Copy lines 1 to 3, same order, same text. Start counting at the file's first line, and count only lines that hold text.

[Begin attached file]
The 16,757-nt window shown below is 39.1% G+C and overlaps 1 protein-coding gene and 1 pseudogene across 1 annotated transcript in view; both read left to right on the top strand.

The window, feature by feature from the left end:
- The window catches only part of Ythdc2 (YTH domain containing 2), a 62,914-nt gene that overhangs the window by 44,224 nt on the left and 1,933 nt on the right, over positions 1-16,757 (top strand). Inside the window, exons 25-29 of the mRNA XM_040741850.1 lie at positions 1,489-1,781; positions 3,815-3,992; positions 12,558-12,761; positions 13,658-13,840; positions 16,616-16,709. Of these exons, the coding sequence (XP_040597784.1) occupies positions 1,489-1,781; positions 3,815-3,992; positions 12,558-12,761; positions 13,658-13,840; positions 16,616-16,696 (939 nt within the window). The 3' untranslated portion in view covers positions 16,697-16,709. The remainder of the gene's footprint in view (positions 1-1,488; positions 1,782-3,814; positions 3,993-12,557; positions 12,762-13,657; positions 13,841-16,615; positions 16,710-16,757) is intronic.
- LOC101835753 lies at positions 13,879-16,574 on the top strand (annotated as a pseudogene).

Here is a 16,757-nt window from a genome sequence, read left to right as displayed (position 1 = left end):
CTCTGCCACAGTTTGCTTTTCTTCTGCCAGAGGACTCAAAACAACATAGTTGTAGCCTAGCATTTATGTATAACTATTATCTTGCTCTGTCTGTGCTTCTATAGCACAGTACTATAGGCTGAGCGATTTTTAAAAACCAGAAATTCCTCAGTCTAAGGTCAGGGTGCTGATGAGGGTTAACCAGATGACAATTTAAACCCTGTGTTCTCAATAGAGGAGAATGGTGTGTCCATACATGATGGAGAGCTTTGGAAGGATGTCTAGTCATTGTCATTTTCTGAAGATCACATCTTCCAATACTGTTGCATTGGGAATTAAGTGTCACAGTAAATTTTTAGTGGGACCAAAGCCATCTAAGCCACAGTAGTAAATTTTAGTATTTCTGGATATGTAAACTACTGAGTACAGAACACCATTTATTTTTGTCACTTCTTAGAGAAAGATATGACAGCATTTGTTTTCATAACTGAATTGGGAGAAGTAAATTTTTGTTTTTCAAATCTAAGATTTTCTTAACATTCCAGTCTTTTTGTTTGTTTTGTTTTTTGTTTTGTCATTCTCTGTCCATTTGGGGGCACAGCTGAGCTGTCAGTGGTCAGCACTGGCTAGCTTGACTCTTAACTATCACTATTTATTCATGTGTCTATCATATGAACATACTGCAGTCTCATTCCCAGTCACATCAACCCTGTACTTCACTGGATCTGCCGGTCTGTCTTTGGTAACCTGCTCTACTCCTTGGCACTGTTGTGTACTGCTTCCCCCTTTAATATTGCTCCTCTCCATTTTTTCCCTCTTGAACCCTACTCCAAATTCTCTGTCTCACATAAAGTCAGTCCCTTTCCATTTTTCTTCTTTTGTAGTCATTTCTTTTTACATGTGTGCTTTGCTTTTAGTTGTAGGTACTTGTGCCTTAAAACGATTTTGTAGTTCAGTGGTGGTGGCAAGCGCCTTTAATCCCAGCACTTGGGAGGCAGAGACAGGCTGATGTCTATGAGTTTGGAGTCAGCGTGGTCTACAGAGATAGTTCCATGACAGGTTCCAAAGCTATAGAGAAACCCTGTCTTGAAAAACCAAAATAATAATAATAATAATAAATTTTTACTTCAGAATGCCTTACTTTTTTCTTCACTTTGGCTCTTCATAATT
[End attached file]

The 16,757-nt window shown below is 39.1% G+C and overlaps 1 protein-coding gene and 1 pseudogene across 1 annotated transcript in view; both read left to right on the top strand.

The window, feature by feature from the left end:
- The window catches only part of Ythdc2 (YTH domain containing 2), a 62,914-nt gene that overhangs the window by 44,224 nt on the left and 1,933 nt on the right, over positions 1-16,757 (top strand). Inside the window, exons 25-29 of the mRNA XM_040741850.1 lie at positions 1,489-1,781; positions 3,815-3,992; positions 12,558-12,761; positions 13,658-13,840; positions 16,616-16,709. Of these exons, the coding sequence (XP_040597784.1) occupies positions 1,489-1,781; positions 3,815-3,992; positions 12,558-12,761; positions 13,658-13,840; positions 16,616-16,696 (939 nt within the window). The 3' untranslated portion in view covers positions 16,697-16,709. The remainder of the gene's footprint in view (positions 1-1,488; positions 1,782-3,814; positions 3,993-12,557; positions 12,762-13,657; positions 13,841-16,615; positions 16,710-16,757) is intronic.